Section 518

Where we endeavor to stay positive about the 2011 Mets…

Archive for September, 2010

Wright’s Times on Base

Posted by JD on September 27, 2010

Earlier this year, David Wright passed Mike Piazza for second on the Mets’ all-time leader-board for runs batted in. It got some play in the local media and among some fans: the only player higher on the list is Daryl Strawberry (with 733 RBI). That’s great and all, but Wright actually set a more significant franchise record: he passed Strawberry for the lead in times on base, with 1,656.

It doesn’t mean all that much in the grand scheme of things: 1,656 times on base is good for 614th all-time, right behind Jack Smith (1,657) and just ahead of Rupert Jones (1,649). Sorting by age tells a better story: Wright’s 1,656 times on base is good for 49th among players in their age 27 season. For the record, that’s two times on base more than Derek Jeter had through the same number of seasons (to be fair, Wright’s played in 61 more games than Jeter). Changing gears slightly, Wright’s career 135 OPS+ ties him with Hanley Ramirez and Carl Yastremski for players in their age 27 (or younger) season.

David Wright has certainly struggled these past two seasons. The increase in strike-outs, the fluctuating power numbers, and his inconsistent defense are all red-flags. But his career numbers suggest that while the Mets may be presented with appealing trade offers should they choose to shop him, they better think long and hard before pulling the trigger: it’s not easy to replace his level of talent.

Posted in David Wright, Mets, Mike Piazza | Tagged: , , , | 4 Comments »

Citi’s Dimensions

Posted by JD on September 26, 2010

I was out of pocket the past few days and missed the drama in Philly, what with Chase Utley’s slide (didn’t see it, so I won’t pass judgment), Carlos Beltran’s reaction (and his homers from both sides of the plate), and the Mets taking a series from the Phillies. Sure, there’s not much drama left in this season for the Mets. But it’s always nice to see them beat the Phillies, even if it doesn’t mean much in the bigger picture.

I did happen to catch Adam Rubin’s post about the dimensions of Citi Field. In the latest installment of what has become a recurring debate, the Mets announced last week that they are not planning to make changes to Citi Field’s outfield walls. Personally, I think that’s for the best.

While I understand the frustration of Mets fans who’ve seen their share of long fly balls die in outfielder’s gloves (or bounce off the wall for a double), the expected pitching staff for 2011 can probably use all the help it can get. Right now we’re looking at Mike Pelfrey, R.A. Dickey, Jon Niese, and a couple of question marks in the rotation (I can’t bring myself to believe that Johan Santana will be ready for Opening Day, and he’ll need some time to find himself once he returns to health). Add in some degree of change in the bullpen, whether it’s a new closer (they’re going to try to shed Francisco Rodriguez), a new lefty reliever (Pedro Feliciano is not a lock to return), or general turnover, and there will be plenty of uncertainty on the 2011 staff. The deep outfield will be a great help for the staff, and tinkering with it now doesn’t seem to help their chances to succeed.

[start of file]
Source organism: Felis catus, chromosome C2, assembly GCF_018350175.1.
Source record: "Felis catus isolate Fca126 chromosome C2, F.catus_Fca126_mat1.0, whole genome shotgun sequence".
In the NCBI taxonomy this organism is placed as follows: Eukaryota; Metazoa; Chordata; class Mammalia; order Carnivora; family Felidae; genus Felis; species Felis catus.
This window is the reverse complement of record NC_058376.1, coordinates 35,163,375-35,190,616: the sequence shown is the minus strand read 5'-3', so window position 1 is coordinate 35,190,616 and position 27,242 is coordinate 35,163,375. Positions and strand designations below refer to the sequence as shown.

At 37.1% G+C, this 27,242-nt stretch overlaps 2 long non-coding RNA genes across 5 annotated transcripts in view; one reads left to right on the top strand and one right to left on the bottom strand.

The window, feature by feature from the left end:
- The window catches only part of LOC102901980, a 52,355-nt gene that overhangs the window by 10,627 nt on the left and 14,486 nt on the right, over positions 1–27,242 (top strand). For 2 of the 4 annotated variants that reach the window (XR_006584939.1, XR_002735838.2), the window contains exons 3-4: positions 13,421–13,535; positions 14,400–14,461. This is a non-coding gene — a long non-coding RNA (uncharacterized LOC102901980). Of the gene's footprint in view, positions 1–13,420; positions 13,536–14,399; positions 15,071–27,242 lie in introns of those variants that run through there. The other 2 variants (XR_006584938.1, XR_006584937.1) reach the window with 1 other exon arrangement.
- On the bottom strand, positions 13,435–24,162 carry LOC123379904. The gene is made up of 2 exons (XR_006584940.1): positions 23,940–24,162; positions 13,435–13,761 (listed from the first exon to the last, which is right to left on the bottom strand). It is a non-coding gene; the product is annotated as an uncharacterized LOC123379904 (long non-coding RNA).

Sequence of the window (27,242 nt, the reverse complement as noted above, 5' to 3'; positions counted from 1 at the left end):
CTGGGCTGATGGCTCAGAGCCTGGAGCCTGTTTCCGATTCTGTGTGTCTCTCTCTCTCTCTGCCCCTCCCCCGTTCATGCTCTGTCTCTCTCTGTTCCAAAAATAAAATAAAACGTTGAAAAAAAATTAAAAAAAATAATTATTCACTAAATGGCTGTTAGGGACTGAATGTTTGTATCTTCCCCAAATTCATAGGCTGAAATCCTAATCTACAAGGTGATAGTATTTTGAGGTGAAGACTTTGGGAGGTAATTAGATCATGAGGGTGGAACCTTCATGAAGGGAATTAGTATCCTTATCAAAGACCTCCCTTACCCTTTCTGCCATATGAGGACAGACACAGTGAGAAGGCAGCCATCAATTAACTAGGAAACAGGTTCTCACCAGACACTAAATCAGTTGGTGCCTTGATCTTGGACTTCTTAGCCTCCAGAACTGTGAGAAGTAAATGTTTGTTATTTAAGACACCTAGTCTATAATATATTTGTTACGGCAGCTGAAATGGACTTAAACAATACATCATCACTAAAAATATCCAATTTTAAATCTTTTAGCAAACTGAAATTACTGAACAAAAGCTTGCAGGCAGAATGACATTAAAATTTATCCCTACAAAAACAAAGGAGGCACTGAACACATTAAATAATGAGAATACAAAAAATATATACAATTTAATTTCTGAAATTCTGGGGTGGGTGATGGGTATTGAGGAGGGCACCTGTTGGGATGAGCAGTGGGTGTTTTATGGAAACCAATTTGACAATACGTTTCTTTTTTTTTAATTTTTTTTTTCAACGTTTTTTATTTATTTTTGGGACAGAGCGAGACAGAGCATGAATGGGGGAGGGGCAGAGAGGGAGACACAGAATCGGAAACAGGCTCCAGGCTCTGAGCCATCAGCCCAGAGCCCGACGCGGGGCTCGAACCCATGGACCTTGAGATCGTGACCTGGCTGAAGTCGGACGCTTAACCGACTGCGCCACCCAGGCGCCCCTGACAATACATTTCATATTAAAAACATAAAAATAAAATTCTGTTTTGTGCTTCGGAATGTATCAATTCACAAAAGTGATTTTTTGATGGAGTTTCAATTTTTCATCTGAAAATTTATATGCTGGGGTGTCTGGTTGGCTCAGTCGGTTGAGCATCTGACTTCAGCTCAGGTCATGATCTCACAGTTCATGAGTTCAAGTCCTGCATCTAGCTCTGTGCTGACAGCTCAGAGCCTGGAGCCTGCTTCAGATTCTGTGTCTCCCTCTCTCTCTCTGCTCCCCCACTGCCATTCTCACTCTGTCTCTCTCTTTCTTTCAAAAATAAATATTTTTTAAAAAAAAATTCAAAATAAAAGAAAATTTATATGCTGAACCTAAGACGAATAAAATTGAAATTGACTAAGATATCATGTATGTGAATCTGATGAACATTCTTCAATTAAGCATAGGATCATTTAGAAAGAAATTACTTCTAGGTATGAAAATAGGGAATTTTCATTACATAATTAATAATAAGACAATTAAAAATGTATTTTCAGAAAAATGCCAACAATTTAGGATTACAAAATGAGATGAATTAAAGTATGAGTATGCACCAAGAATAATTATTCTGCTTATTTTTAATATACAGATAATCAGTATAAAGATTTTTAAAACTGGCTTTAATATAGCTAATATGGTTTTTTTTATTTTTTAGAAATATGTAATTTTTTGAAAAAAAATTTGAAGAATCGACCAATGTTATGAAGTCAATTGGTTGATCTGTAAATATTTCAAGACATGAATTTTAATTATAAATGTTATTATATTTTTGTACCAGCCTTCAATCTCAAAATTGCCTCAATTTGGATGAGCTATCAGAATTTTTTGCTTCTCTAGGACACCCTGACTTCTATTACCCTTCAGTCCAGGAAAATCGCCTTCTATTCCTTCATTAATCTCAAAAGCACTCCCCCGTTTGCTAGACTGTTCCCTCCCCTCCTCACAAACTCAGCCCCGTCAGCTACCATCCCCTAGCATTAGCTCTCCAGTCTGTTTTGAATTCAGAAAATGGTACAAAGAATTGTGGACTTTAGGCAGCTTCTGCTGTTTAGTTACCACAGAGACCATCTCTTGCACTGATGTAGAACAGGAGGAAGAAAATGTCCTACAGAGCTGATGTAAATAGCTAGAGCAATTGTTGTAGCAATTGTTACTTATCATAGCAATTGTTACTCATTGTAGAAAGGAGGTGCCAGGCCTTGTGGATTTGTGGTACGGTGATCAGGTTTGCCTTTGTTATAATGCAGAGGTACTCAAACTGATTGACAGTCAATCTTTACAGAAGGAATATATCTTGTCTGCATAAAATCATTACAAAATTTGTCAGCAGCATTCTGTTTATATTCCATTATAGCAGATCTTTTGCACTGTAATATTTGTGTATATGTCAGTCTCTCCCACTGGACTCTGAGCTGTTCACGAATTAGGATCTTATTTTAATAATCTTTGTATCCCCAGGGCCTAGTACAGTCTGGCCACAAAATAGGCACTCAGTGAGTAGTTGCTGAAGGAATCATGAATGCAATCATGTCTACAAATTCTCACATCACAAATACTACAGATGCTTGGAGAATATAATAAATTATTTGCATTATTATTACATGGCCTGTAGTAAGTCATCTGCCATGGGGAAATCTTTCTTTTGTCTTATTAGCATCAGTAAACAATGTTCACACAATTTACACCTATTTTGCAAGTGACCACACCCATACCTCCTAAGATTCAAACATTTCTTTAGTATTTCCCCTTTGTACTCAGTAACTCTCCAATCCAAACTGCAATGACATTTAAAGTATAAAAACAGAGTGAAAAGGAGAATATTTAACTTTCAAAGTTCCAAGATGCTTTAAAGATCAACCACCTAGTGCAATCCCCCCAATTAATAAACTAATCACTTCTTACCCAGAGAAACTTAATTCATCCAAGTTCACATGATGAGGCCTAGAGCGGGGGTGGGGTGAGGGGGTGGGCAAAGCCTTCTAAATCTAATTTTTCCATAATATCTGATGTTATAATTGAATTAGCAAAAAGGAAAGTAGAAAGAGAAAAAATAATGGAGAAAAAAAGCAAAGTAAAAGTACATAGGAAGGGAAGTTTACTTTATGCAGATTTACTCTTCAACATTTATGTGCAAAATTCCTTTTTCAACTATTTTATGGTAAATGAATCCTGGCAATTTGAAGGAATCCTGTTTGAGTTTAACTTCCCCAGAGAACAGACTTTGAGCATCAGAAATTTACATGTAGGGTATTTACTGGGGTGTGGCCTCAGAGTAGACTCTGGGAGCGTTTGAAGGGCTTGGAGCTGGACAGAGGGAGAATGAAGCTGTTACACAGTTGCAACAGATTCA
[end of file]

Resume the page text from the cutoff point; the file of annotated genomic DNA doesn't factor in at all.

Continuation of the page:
Home runs are exciting and are a tremendous boost to any offense, but they can just as easily crush a team that surrenders too many. Maybe the increased run production will offset any additional runs allowed, but at this point I don’t think the percentages favor it enough for the Mets to risk making any changes. They have to address plenty of variables as they prepare they’re 2011 roster: there’s no need to add another to the list.

Posted in Citi Field, Mets | Tagged: , , , , , , , , , , | 1 Comment »

Felipe Lopez, Revisted

Posted by JD on September 22, 2010

First things first: this post definitely qualifies as “beating a dead horse”. A very dead horse, at that. But I just can’t help myself, so here we go.

During the off-season, I made the case that the Mets should have signed Felipe Lopez here and here (while committing the sin of not clarifying that I was using Baseball Reference’s version of WAR). I even went so far as to sponsor his Baseball Reference page, because I’ll also take every opportunity to reference a Beatnuts’ lyric that I can get. My point? Felipe Lopez was/is better and cheaper than Alex Cora (I warned you that it was a dead horse).

Well, the Cardinals released Lopez yesterday because “they were sick of him showing up late for games”. That’s unacceptable behavior and I’m not going to try to defend him. I won’t be advocating his signing quite as much this off-season even if, as Aaron Gleeman suggests, he’s willing to settle for a minor league deal (I’ll try not to, anyway).

However, I will present these stat lines for your review:

Player A: .231/.310/.340, 26 extra base hits, 43 BB, 77 K, 77 OPS+, -0.2 BR WAR
Player B: .207/.265/.278, 9 extra base hits, 10 BB, 16 K, 49 OPS+, -1.2 BR WAR
Player C: .235/.338/.267, 6 extra base hits, 39 BB, 23 K, 69 OPS+, -0.1 BR WAR

I’m sure you figured out that Player A is Lopez and Player B is Cora. Player C is Luis Castillo. For the record, Lopez had 376 at-bats while Cora and Castillo have combined for 311 AB. Lopez made $1 million this year, Cora $2 million, and Castillo made $6 million.